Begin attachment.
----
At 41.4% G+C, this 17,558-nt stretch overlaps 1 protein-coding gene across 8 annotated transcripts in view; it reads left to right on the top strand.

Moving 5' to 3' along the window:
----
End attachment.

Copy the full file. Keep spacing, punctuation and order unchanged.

At 41.4% G+C, this 17,558-nt stretch overlaps 1 protein-coding gene across 8 annotated transcripts in view; it reads left to right on the top strand.

Moving 5' to 3' along the window: